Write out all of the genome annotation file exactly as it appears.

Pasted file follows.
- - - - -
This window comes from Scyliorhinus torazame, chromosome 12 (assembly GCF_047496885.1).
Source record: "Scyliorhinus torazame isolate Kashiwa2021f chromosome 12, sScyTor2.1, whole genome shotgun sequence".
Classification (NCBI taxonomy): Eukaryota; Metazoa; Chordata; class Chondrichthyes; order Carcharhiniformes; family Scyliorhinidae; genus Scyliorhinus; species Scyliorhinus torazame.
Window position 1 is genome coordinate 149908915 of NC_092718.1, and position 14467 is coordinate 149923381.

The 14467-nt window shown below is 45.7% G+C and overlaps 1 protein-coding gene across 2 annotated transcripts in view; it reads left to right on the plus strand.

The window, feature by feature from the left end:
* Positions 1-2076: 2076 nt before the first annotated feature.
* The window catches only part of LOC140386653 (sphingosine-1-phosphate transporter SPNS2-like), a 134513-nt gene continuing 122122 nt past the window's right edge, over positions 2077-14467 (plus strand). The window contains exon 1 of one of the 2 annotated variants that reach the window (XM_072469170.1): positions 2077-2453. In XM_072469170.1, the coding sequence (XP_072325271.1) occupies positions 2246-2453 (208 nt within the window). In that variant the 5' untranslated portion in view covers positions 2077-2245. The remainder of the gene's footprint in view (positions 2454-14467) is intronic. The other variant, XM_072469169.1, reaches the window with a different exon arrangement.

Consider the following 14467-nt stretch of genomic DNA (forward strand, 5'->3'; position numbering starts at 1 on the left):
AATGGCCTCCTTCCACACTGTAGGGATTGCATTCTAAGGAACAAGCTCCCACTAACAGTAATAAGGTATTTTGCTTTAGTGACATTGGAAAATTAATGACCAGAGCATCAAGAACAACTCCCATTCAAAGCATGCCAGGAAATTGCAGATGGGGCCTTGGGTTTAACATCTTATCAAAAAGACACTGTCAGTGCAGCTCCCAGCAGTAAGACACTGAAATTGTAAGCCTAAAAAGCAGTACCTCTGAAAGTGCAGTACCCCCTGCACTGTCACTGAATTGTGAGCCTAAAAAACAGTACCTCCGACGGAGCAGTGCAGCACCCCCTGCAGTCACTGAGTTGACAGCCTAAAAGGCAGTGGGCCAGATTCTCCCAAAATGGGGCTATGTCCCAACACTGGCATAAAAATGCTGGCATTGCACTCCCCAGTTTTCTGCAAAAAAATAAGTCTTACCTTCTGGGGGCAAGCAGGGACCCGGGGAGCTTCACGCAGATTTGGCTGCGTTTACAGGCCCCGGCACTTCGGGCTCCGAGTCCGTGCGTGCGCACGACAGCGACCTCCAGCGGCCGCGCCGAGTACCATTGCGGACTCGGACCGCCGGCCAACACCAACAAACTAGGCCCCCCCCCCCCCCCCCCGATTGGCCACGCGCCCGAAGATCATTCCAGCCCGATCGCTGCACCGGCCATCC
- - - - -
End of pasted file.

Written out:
This window comes from Scyliorhinus torazame, chromosome 12 (assembly GCF_047496885.1).
Source record: "Scyliorhinus torazame isolate Kashiwa2021f chromosome 12, sScyTor2.1, whole genome shotgun sequence".
Classification (NCBI taxonomy): Eukaryota; Metazoa; Chordata; class Chondrichthyes; order Carcharhiniformes; family Scyliorhinidae; genus Scyliorhinus; species Scyliorhinus torazame.
Window position 1 is genome coordinate 149908915 of NC_092718.1, and position 14467 is coordinate 149923381.

The 14467-nt window shown below is 45.7% G+C and overlaps 1 protein-coding gene across 2 annotated transcripts in view; it reads left to right on the plus strand.

The window, feature by feature from the left end:
* Positions 1-2076: 2076 nt before the first annotated feature.
* The window catches only part of LOC140386653 (sphingosine-1-phosphate transporter SPNS2-like), a 134513-nt gene continuing 122122 nt past the window's right edge, over positions 2077-14467 (plus strand). The window contains exon 1 of one of the 2 annotated variants that reach the window (XM_072469170.1): positions 2077-2453. In XM_072469170.1, the coding sequence (XP_072325271.1) occupies positions 2246-2453 (208 nt within the window). In that variant the 5' untranslated portion in view covers positions 2077-2245. The remainder of the gene's footprint in view (positions 2454-14467) is intronic. The other variant, XM_072469169.1, reaches the window with a different exon arrangement.

Consider the following 14467-nt stretch of genomic DNA (forward strand, 5'->3'; position numbering starts at 1 on the left):
AATGGCCTCCTTCCACACTGTAGGGATTGCATTCTAAGGAACAAGCTCCCACTAACAGTAATAAGGTATTTTGCTTTAGTGACATTGGAAAATTAATGACCAGAGCATCAAGAACAACTCCCATTCAAAGCATGCCAGGAAATTGCAGATGGGGCCTTGGGTTTAACATCTTATCAAAAAGACACTGTCAGTGCAGCTCCCAGCAGTAAGACACTGAAATTGTAAGCCTAAAAAGCAGTACCTCTGAAAGTGCAGTACCCCCTGCACTGTCACTGAATTGTGAGCCTAAAAAACAGTACCTCCGACGGAGCAGTGCAGCACCCCCTGCAGTCACTGAGTTGACAGCCTAAAAGGCAGTGGGCCAGATTCTCCCAAAATGGGGCTATGTCCCAACACTGGCATAAAAATGCTGGCATTGCACTCCCCAGTTTTCTGCAAAAAAATAAGTCTTACCTTCTGGGGGCAAGCAGGGACCCGGGGAGCTTCACGCAGATTTGGCTGCGTTTACAGGCCCCGGCACTTCGGGCTCCGAGTCCGTGCGTGCGCACGACAGCGACCTCCAGCGGCCGCGCCGAGTACCATTGCGGACTCGGACCGCCGGCCAACACCAACAAACTAGGCCCCCCCCCCCCCCCCCCGATTGGCCACGCGCCCGAAGATCATTCCAGCCCGATCGCTGCACCGGCCATCC